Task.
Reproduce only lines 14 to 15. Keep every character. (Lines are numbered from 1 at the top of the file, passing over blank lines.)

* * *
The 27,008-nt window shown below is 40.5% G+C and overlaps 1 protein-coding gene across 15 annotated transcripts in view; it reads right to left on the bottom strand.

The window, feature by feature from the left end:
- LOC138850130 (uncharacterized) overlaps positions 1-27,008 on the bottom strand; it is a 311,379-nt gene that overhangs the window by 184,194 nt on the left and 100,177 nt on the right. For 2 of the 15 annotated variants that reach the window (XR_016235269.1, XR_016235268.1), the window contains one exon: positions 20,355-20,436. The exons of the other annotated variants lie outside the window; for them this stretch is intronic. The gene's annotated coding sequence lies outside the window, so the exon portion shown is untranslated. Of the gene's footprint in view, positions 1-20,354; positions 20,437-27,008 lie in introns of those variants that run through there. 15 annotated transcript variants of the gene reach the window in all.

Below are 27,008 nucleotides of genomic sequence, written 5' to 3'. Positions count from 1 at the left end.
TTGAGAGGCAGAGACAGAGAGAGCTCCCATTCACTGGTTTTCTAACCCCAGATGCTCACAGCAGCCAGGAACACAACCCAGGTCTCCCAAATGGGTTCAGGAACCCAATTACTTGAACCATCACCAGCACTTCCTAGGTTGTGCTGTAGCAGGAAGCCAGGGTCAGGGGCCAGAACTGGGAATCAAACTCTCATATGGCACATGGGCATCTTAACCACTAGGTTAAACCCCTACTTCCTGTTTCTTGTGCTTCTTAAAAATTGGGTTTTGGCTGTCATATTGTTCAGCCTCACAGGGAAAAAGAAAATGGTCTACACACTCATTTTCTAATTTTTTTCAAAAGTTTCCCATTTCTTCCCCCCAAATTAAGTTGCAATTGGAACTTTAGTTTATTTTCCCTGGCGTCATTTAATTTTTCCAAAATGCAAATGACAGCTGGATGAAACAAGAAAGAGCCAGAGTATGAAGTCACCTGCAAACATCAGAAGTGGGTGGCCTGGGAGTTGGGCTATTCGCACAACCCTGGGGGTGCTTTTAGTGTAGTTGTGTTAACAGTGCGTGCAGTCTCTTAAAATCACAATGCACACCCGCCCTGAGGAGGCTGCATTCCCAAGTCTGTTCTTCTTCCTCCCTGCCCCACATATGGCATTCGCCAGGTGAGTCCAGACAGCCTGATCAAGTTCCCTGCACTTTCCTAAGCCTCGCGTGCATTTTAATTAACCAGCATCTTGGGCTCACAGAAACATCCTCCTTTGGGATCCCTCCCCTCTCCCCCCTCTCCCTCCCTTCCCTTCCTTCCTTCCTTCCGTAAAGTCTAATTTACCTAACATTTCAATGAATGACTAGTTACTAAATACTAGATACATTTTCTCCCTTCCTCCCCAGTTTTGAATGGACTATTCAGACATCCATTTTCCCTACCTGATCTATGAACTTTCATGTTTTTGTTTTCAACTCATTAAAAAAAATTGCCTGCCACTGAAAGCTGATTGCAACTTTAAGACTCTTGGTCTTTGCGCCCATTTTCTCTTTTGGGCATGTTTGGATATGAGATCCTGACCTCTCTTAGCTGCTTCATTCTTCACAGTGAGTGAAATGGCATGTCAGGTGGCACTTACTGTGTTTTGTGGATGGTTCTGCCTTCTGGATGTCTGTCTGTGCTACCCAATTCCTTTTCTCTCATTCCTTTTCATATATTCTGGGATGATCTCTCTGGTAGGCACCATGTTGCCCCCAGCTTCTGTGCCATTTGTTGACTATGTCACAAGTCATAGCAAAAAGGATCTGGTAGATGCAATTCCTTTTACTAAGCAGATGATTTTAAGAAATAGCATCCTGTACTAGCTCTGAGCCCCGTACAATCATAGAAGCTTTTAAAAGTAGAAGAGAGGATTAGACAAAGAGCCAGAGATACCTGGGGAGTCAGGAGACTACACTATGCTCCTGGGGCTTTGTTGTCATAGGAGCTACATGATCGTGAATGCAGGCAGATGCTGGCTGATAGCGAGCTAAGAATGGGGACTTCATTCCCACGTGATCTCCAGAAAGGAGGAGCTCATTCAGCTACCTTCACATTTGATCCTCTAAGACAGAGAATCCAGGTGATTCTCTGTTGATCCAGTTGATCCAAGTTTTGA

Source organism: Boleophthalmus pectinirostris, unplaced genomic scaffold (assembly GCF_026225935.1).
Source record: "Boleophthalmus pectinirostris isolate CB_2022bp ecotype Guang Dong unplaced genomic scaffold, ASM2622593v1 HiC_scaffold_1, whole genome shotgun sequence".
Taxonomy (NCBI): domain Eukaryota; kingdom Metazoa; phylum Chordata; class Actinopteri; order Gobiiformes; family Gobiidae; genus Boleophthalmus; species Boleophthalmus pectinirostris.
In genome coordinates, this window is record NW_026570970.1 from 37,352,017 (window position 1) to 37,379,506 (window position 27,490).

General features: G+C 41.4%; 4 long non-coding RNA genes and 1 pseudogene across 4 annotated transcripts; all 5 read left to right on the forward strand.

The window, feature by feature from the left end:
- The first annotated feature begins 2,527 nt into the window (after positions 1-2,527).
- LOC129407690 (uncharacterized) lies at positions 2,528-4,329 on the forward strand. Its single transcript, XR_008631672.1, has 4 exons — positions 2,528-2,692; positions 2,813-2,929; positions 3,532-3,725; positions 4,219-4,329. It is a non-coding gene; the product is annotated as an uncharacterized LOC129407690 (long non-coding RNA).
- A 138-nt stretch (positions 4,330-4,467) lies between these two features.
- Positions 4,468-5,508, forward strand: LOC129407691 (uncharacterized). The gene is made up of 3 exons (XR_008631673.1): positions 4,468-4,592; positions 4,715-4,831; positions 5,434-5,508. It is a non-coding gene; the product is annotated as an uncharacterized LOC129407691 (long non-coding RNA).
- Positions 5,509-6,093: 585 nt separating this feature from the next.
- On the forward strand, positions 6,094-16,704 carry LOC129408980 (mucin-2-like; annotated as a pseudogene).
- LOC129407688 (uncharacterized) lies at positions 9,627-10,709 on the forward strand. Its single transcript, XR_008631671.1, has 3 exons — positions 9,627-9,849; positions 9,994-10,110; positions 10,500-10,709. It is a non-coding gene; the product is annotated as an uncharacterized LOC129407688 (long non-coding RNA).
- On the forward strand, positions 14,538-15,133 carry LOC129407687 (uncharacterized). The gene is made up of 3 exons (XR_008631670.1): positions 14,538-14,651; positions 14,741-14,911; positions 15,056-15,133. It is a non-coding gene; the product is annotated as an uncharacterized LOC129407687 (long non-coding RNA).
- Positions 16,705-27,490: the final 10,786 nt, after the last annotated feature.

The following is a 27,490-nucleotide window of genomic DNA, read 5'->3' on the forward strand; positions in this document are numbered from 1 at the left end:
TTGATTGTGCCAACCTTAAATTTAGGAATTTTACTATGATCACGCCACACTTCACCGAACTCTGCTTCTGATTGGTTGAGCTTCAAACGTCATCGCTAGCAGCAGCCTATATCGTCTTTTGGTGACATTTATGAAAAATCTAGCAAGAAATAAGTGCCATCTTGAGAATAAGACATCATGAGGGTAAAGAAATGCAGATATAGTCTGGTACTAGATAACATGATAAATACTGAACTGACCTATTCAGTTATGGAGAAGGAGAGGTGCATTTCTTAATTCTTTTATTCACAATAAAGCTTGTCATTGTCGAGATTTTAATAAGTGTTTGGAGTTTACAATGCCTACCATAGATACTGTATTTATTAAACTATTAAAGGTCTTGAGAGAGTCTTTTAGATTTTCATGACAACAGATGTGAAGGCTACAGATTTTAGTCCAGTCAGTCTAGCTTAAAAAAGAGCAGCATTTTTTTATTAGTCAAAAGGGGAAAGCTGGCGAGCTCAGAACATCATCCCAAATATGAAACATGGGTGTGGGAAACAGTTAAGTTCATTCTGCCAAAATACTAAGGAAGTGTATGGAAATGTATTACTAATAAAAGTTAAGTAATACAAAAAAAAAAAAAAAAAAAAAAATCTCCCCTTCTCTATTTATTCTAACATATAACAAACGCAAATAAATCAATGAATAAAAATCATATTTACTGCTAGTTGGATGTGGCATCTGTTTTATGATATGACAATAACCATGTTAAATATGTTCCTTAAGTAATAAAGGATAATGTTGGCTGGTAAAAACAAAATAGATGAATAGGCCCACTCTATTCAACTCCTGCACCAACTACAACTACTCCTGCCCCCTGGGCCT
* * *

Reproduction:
- A 138-nt stretch (positions 4,330-4,467) lies between these two features.
- Positions 4,468-5,508, forward strand: LOC129407691 (uncharacterized). The gene is made up of 3 exons (XR_008631673.1): positions 4,468-4,592; positions 4,715-4,831; positions 5,434-5,508. It is a non-coding gene; the product is annotated as an uncharacterized LOC129407691 (long non-coding RNA).